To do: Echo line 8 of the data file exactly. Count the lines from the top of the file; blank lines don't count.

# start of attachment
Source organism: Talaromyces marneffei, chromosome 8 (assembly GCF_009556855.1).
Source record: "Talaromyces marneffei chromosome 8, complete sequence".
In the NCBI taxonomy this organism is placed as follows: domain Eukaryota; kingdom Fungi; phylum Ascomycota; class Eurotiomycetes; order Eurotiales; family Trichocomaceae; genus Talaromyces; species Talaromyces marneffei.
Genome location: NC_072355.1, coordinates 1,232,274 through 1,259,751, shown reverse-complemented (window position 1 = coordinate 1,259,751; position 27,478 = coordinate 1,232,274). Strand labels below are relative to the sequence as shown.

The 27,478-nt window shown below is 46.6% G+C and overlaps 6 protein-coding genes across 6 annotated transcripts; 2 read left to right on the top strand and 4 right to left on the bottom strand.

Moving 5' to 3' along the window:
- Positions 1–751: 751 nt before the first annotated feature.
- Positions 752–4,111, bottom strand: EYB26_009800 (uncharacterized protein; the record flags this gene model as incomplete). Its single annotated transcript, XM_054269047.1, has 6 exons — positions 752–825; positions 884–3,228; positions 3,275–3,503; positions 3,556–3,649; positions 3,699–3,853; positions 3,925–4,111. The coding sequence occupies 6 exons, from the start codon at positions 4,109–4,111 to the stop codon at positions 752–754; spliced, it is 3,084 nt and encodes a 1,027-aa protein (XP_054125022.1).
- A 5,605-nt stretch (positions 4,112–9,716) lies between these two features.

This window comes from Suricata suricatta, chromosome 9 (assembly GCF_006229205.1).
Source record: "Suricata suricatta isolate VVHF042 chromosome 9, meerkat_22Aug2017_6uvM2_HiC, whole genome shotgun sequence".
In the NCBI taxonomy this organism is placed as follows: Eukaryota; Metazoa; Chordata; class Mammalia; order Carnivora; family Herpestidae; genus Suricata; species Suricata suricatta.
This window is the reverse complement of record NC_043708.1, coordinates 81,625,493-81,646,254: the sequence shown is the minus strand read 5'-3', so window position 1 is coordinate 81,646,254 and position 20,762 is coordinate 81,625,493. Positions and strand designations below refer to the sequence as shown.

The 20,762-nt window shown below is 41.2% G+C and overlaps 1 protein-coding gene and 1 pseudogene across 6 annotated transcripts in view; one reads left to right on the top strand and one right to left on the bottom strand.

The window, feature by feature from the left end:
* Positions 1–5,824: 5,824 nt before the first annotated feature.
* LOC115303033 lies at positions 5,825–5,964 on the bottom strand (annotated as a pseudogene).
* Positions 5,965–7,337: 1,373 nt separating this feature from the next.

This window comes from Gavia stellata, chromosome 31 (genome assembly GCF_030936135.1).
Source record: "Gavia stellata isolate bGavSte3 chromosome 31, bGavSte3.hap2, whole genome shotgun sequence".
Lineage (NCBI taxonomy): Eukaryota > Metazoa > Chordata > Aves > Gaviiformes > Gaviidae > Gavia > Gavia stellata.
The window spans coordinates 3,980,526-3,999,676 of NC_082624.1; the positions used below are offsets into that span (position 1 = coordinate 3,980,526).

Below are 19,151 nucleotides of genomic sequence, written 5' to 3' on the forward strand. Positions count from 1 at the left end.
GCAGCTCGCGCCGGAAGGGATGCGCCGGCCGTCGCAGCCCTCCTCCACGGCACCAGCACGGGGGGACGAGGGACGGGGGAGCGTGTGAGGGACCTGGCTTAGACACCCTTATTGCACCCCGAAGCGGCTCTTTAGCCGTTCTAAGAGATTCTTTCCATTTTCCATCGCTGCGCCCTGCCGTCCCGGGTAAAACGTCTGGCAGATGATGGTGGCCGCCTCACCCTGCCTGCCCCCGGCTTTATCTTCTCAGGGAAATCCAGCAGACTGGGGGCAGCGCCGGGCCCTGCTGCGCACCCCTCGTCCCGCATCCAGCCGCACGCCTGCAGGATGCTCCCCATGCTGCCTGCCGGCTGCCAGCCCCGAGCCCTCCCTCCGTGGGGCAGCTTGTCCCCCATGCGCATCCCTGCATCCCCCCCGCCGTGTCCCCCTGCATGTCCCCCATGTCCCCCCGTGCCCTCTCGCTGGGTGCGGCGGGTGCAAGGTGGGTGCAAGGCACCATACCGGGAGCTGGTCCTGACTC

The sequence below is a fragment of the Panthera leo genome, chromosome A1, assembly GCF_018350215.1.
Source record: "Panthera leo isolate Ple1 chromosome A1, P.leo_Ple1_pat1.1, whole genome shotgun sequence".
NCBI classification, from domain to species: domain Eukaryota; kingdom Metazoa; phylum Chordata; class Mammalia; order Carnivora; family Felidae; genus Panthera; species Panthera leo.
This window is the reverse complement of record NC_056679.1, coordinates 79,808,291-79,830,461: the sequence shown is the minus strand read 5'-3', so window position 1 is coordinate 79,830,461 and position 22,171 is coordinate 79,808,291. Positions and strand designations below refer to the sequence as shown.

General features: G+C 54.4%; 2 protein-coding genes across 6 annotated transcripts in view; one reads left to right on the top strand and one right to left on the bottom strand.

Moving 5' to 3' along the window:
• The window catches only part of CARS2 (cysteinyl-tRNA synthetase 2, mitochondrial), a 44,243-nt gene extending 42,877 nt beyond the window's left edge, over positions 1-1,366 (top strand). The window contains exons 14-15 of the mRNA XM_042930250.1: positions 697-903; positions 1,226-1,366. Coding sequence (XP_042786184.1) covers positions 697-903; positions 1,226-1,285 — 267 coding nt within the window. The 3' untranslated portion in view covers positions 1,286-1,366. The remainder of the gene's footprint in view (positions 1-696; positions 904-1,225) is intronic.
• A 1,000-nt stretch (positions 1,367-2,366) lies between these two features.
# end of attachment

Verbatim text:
- Positions 752–4,111, bottom strand: EYB26_009800 (uncharacterized protein; the record flags this gene model as incomplete). Its single annotated transcript, XM_054269047.1, has 6 exons — positions 752–825; positions 884–3,228; positions 3,275–3,503; positions 3,556–3,649; positions 3,699–3,853; positions 3,925–4,111. The coding sequence occupies 6 exons, from the start codon at positions 4,109–4,111 to the stop codon at positions 752–754; spliced, it is 3,084 nt and encodes a 1,027-aa protein (XP_054125022.1).